When the rare perfect storm comes together, combining a really talented jazz vocalist, a combo of smooth, accomplished players, and a collection of ear-catching material, the results can be magical. Voilà, Discovery, the new album by Tiffany Jane and the Kicks, a masterful and refreshing album that hits on all soul cylinders, finds room for some funk, and gives Jane’s wonderful set of pipes free rein to shine.
After pocketing Best Blues Artist award at 2012’s LA Indie Music Awards, the band is up for this SDMA’s Best Jazz; this disc shows why on the songs co-written by vocalist Jane and guitarist Paul Castelluzzo. Jesse Audelo plays horns and flute, Ed Kornhauser is on keys, with the rhythm section of Sean Sobash on bass, and drummer Tim “Figg” Newton. Some props need to go to Ian Sutton at Studio West for the crisp recording job that keeps her in the spotlight while building some stylish grooves.
“I’ve Got Soul” is a great start as Jane’s vocal range and presence are commanding and the song instantly memorable; the band lays down a silk-smooth layer of jazz and she riffs above it. Horn charts and a nice Castelluzzo solo give some punch to “Good Girl,” her voice hitting the heights as she sings with plenty of soul sass, “Well you had them all ‘round town/ The bad girls, the good girls the in between / Yes sir you know it’s true/ Well, I’m gonna to find the girl you don’t know you want.” The knobs get turned down a bit for “Move Closer,” settling into mellower, but funk-infused territory, as Jane is telling her lover to move a little closer, as he is “almost there,” while strong piano and chop-chord guitar interplay build things up.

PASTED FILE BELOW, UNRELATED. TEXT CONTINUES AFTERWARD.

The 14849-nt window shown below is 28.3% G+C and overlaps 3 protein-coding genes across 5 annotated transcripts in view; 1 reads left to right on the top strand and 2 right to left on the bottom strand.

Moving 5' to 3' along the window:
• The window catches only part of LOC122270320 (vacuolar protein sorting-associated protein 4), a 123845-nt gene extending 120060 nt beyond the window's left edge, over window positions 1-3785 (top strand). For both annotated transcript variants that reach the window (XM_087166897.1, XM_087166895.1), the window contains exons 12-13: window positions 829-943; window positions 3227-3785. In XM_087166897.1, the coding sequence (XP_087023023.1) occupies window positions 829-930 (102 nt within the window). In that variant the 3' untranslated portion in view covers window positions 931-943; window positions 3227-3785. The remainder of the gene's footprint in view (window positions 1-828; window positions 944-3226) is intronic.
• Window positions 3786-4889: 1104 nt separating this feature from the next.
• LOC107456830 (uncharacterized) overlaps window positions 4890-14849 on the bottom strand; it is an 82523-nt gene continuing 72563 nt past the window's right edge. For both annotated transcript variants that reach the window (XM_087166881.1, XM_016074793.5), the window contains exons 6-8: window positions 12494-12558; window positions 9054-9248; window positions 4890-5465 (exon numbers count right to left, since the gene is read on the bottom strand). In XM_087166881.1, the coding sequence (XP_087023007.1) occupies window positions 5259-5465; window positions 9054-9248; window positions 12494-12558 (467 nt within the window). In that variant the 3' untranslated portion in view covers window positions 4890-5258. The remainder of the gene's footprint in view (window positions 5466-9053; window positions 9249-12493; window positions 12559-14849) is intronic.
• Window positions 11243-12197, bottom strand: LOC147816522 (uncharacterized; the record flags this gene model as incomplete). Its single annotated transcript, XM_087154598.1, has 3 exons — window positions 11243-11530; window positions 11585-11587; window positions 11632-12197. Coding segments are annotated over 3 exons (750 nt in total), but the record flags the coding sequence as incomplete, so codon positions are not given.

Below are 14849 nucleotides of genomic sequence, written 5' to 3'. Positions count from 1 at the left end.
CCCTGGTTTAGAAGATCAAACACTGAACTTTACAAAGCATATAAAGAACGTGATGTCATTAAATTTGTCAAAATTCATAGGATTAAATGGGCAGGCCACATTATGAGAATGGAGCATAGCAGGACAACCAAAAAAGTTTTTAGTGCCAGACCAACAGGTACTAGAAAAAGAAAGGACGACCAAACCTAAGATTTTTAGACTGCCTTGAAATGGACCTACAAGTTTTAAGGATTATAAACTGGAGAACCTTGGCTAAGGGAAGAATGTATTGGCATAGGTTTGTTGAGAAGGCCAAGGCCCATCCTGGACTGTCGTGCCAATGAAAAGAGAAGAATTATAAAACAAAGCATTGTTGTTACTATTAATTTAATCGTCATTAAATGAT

A slow bluesy ballad, “Just to Think,” proves that Jane and band can do these with plenty of flair; “He’s my everything, and beside him it’s different/ The air is sweeter,” no lyrics in the artwork or web, but Jane makes the listener believe it, and again great backing by Castelluzzo’s guitar and Kornhauser’s organ. Jane’s flashes more soulful vocal prowess on “Take Allison Home” easing into jazzy half steps and nailing the high spots with clarity and power-and without overdoing the technique. “Let Me Be Your Lover” is a big arrangement, as horns join the keys and guitar for a tune that sounds like a magnum opus in progress-and is, until it ends at the three minute mark with a fade-out, okay but maybe a lost chance for some good jazzing out by the band cats. Throttling back for a softer, satisfying jazz statement, “Sing Me to Sleep” finds Castelluzzo laying down some beautiful lines over a piano framework while Jane is gently telling the listener “Where does time go, doesn’t move too fast or slow/ But don’t lose touch in the wonders of who you know, wait and see.”
Discovery is a great listen, sure to make some new fans for Tiffany Jane and the Kicks among local jazz, blues, and pop music lovers.